Los Angeles to Santa Barbara road trip

Discussion in 'Clarity' started by ProspectiveBuyer, Jan 23, 2019.

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  1. Has anyone driven the Clarity (Hybrid) from Los Angeles to Santa Barbara? Just wondered how the car handled when the electric charge runs out and the car has to drive on the gas engine alone. I haven't driven this trip in a long time and I seem to remember there are some stretches where the grade is higher and wondered if I might run into issues.
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  3. KentuckyKen

    KentuckyKen Well-Known Member

    I live in KY, but here’s a suggestion.
    The consensus from many posts in several threads is that you will get a much better driving experience with regards to efficiency, economy, power, and comfort if you do not let the battery deplete to 2 bars/0EV range. This is especially true at high speeds and on steep hills, however on speeds under 60 and flat or rolling hills, I have found that you don’t need to. Try it both ways (same travel direction and area) and you see.
    With sufficient charge, the algorithm is more able to select and switch among its several power flows to achieve better power and economy usually without having to rev as high and summon what some call the “angry bees”. This is especially true on longer or steeper inclines.
    I understand the desire to use all the SOC on a trip for economy’s sake as I share that too. What I do is use a little EV SOC locally to get on the highway and then switch to HV so as to have plenty of charge available. I mostly keep that level and never get a loss of power or the angry bees that way. Then when I am in EV range of my destination, I switch to EV and try to end with 3 or 4 bars. It’s like the best of both worlds or having your cake and getting to eat it too.
    Let us know what you try and how it works.
    Agzand and insightman like this.
  4. MNSteve

    MNSteve Well-Known Member

    This is exactly the technique I use. I'd rather arrive home with a little EV range left and enjoy the better driving experience of having some charge that the car can call on as needed. My experience, with my vehicle, in my driving environment, is that I don't lose EV range when I run in HV mode on the highway.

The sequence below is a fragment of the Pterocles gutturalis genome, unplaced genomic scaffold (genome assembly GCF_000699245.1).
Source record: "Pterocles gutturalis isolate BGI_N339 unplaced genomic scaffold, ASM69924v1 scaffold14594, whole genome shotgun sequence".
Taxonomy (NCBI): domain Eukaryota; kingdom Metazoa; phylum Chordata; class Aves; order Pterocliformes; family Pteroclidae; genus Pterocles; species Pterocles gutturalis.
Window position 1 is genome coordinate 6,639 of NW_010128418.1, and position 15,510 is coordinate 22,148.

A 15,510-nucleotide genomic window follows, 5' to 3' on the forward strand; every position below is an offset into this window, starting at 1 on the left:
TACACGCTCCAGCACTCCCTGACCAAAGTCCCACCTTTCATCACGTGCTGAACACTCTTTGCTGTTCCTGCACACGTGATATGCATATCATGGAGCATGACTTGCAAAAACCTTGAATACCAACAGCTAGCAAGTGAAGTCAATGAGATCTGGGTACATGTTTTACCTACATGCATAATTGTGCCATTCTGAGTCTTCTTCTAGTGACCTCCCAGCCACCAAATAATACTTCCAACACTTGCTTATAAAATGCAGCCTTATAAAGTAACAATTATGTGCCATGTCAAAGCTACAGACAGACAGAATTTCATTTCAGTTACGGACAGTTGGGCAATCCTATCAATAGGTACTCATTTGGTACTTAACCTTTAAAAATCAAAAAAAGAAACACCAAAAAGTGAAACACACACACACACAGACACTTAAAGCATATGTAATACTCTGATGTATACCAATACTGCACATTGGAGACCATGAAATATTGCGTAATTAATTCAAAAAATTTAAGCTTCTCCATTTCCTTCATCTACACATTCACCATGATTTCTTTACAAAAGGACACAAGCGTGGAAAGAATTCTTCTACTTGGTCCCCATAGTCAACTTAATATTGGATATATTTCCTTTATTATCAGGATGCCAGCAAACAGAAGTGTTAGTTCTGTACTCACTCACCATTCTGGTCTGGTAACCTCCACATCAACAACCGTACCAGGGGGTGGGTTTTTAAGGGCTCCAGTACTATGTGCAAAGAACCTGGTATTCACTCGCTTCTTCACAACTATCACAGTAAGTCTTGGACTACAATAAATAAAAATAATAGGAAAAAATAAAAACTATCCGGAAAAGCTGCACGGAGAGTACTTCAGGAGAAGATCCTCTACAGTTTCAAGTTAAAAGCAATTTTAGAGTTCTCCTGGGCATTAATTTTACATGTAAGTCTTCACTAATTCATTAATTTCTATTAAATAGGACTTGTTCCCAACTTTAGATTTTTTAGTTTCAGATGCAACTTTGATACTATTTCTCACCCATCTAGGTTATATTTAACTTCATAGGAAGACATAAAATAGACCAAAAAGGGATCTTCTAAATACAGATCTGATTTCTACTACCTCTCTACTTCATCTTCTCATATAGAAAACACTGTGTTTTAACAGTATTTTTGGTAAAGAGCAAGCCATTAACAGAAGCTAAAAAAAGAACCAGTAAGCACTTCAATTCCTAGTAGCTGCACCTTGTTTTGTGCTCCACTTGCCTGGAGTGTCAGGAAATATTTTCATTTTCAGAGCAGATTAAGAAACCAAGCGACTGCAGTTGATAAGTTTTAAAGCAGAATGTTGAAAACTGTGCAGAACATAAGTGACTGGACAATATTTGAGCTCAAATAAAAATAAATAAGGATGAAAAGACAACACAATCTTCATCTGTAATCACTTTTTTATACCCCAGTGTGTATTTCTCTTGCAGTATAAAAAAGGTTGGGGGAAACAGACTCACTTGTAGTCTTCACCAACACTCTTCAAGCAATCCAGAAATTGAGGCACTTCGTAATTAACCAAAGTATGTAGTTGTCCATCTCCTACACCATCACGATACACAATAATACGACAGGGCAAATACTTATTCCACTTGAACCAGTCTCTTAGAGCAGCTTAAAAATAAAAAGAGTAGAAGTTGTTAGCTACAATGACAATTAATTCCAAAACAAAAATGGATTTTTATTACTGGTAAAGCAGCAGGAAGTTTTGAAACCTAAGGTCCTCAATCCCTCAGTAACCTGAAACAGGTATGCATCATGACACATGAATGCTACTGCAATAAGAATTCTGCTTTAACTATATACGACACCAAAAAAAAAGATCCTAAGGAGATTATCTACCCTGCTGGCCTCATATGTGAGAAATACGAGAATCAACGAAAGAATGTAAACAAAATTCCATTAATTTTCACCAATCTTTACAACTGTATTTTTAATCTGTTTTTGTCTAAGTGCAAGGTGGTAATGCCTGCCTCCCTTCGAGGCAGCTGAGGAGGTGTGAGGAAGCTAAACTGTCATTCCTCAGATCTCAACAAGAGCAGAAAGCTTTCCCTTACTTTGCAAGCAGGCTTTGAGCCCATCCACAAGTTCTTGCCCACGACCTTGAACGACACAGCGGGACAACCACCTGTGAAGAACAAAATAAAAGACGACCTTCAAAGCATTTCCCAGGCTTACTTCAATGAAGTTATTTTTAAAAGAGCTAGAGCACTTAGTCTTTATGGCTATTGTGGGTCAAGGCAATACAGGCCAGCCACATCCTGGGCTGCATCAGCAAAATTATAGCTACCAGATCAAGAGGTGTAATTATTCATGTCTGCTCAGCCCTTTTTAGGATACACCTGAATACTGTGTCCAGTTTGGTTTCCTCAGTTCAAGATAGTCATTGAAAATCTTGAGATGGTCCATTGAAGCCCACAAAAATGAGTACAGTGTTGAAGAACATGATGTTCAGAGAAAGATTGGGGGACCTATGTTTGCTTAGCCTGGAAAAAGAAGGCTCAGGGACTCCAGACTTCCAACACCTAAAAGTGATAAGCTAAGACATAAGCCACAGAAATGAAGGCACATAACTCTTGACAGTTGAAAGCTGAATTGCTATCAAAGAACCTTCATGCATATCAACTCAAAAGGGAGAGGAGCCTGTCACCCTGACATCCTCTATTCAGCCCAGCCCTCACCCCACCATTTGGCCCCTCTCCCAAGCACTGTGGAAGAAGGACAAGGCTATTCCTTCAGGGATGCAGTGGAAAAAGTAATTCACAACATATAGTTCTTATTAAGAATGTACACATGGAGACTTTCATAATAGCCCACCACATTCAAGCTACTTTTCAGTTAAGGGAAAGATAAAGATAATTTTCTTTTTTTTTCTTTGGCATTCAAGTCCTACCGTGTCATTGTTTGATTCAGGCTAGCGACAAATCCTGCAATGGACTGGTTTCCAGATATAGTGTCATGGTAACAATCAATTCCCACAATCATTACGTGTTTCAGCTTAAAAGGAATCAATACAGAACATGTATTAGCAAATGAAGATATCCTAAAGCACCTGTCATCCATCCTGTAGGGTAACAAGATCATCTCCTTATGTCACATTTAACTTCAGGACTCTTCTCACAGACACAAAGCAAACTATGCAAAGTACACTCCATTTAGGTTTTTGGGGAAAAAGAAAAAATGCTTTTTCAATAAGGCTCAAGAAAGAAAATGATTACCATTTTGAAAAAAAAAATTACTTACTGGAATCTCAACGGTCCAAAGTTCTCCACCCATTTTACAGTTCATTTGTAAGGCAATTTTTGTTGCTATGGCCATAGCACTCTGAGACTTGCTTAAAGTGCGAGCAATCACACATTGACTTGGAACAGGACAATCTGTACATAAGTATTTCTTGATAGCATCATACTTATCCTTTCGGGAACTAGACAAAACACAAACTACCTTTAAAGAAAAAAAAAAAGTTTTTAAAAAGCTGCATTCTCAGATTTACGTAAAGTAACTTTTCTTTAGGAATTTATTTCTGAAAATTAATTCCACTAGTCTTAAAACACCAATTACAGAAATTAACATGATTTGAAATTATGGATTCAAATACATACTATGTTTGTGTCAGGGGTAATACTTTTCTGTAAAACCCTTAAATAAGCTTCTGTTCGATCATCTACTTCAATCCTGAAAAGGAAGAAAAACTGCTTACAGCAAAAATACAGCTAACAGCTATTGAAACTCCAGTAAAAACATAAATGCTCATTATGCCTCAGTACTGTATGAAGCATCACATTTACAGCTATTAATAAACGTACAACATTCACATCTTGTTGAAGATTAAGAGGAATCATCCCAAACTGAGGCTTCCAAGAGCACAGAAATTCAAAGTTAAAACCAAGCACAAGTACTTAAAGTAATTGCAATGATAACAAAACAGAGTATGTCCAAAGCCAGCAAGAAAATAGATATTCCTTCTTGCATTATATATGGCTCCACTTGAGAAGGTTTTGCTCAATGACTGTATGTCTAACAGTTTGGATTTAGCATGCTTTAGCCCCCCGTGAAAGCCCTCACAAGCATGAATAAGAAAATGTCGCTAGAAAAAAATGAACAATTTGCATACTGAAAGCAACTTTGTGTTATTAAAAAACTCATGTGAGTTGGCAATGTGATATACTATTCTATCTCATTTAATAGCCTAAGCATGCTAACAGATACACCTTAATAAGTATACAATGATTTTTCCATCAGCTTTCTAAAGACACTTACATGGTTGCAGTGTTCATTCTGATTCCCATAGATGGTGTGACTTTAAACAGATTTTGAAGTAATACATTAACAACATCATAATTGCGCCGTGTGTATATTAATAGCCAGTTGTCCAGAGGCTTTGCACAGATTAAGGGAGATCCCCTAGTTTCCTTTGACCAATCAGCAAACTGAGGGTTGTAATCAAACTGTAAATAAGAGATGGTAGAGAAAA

Maybe one day there will be an option for the car controller to do this automagically, based on the GPS report of the distance to "home".
  5. I've found that even when I'm in HV mode that the EV starts running out. Is there anything I can do to prevent that from happening?
  6. insightman

    insightman Well-Known Member Subscriber

    Will you allow the car controller to determine your speed to ensure it can complete your trip without depleting the battery? "Alexa, why are we going only 29 miles an hour on the expressway?"
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  8. MPower

    MPower Well-Known Member

    My experience is that the loss of EV range when running in HV is very much dependent on the variables of your trip. I drove 1000 miles solo in 2 days on only the initial charge and lost less than half thenoriginal chrge and that includes a few start ups when i forgot to put the car in HV right away. Temperatures were mainly in the 50Fs while driving and the route was mainly flat interstate at 68 mph.Very little heating needed.

    Last Friday I drove 350 miles on a route that was very hilly, one mountain pass, with temperatures in the single digits to 20Fs, with 3 people in the car and the heating on, mixture of ordinary roads and interstate, generally slower speeds than my previous trip. The full charge that I started with was down to less than 1/4 by the time I got home.

    In less than 1/3 the distance, I used much more battery on the second trip. On the occasions when I was able to monitor the little gear icon it appeared quite a lot on the first trip and not at all on the second trip.
  9. Agzand

    Agzand Active Member

    It shouldn't drop significantly. It might drop if it is a challenging road, but not a lot. You might see a drop in EV range, this doesn't necessarily mean the battery charge is dropping, once you are on a highway at high speed, the algorithm might decide to reduce the EV range to reflect higher speeds on the highway.
  10. Agzand

    Agzand Active Member

    Yes, as mentioned above you don't want to start climbing on a depleted battery. Depending on how long the climb is, try to start with somewhere between half to near full battery. Once you are near the top of the pass, you want to be at about half or 1/3, so you can use regeneration on your way down.

    I think it is only a major mountain pass that needs some planning, on a rolling hills or flat highway the car runs effortlessly in HV mode. You don't need to even think about it.

    In Europe there are these huge SUVs and vans that run on a 1.5l gas engine. No batteries or motors, whatsoever, and they don't get stuck on mountain passes as long as I can tell.
    Last edited: Jan 23, 2019
  11. ClarityPHEVer

    ClarityPHEVer Member

    Last summer I drove from San Luis Obispo county to Riverside and back, which includes the LA to SB stretch. I left with a fully charged battery, but switched to HV as soon as I got on the 101, and didn’t switch back to EV until exiting the highway. I didn’t charge in Riverside, and drove home with the same strategy. I had no issues with any of the hills. I find I always lose a few miles while driving HV, but it’s less than 5, so nothing to worry about.
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